Clarifying the clarification: I was only attempting to answer the question, "Why do atheists flock to science?" My answer was simply that, rather than arguing something vacuous, they simply say, "Meh, the scientific explanation will do for me." That is hardly flocking but just throwing a "good enough" explanation back at the theist that they will hopefully leave us alone.

Cheers,
Dave

about two weeks ago
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I think next winter will be:

DaveAtFraud Re:Ready for spring already! (148 comments)

Last year's winter was not fun in PA. We had basically no summer, with very few hot days. I suspect this winter will be a little worse.

Same here in Colorado. We had a cool, wet summer. I think we only had one day that broke 100F. Saved a bunch on the water bill though. Barely had to water the lawn.

Cheers,
Dave

about two weeks ago
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I think next winter will be:

DaveAtFraud Re:*shakes magic 8 ball* (148 comments)

...

There, now I'm a weather man!

No. You have a better chance of being right.

Cheers,
Dave

about two weeks ago
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Why Atheists Need Captain Kirk

DaveAtFraud Re:Clarification (937 comments)

What's wrong with saying 'I don't know?' Demanding that atheists know how the Universe came to be seems just as wrong as demanding that you explain how God came to be. Except that the atheists can at least claim to have at least some evidence that the Universe exists (even if it could all be false), so they can at least start their search for an answer with relatively solid footing.

If you are in a normal discussion as to how something knowable works but of which you have no knowledge, saying "I don't know," would be quite reasonable. Unfortunately, quite a few of the "true believers" seem to take someone saying, "I don't know," in this context as an invitation to be "educated" with their particular mystical explanation. So, unless you want to hear the current mystical explanation, just say the scientific explanation works well enough for you and let them expend their energies attacking that. It's usually much more entertaining than the lesson you get with "I don't know."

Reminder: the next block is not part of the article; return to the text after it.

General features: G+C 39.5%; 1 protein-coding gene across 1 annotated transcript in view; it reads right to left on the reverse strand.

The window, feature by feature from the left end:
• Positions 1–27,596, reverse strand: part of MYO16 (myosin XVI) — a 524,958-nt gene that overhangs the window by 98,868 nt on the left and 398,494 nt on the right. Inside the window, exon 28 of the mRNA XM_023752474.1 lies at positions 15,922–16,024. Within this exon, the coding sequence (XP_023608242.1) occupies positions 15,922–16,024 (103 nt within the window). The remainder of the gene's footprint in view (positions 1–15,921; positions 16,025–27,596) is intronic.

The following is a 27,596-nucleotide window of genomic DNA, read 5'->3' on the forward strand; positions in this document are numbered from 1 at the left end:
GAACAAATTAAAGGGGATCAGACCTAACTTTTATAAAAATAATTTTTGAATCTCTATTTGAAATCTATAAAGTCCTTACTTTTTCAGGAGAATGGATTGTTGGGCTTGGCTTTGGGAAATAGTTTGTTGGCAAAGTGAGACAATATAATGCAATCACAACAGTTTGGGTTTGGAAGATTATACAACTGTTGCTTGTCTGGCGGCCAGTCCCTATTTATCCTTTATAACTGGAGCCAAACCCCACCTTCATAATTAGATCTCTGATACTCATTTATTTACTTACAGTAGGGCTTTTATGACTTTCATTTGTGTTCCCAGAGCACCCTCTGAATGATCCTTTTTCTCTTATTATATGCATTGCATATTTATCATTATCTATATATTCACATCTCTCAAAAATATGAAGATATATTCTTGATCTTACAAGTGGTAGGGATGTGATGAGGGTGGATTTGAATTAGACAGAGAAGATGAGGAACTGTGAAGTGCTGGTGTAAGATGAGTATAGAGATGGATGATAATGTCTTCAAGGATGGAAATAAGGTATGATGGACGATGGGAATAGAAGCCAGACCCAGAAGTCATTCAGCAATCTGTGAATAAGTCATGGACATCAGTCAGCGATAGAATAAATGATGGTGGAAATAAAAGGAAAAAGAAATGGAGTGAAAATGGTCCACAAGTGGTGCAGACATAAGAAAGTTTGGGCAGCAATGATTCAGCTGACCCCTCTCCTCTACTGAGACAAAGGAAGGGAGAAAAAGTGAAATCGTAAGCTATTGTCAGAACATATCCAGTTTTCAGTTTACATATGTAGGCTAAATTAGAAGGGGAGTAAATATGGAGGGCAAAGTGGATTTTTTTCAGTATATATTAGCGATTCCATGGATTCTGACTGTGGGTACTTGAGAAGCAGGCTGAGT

Maybe, "I'm OK with not knowing," would work better than "I don't know." Trying to convey that you're more comfortable with a blank slate than one that is filled with mystical gobbledy-gook is hard to get across to those who embrace the mystical gobbledy-gook.

Cheers,
Dave

about two weeks ago
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Why Atheists Need Captain Kirk

DaveAtFraud Clarification (937 comments)

Seems silly to point out but, if you don't believe some god created the universe, life, etc. then you need some explanation for the universe around us and us as observers of that universe. The flying spaghetti monster is one alternative but it sort of makes sense that quite a few atheists will just say that the scientific explanation of the universe works for them; no more, no less. It's not something to be carried on your sleeve. I'd hardly call that "flocking to science." I haven't heard of too many militant atheists picketing some religious get together with signs saying, "Believe in string theory!" or "Quantum Gravity has the Answer!"

Cheers,
Dave

about two weeks ago
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Why Atheists Need Captain Kirk

DaveAtFraud Re: No, no. Let's not go there. Please. (937 comments)

Many atheist have a belief that god does not exist. They want others to join them in their belief.
Sounds like a religion to me.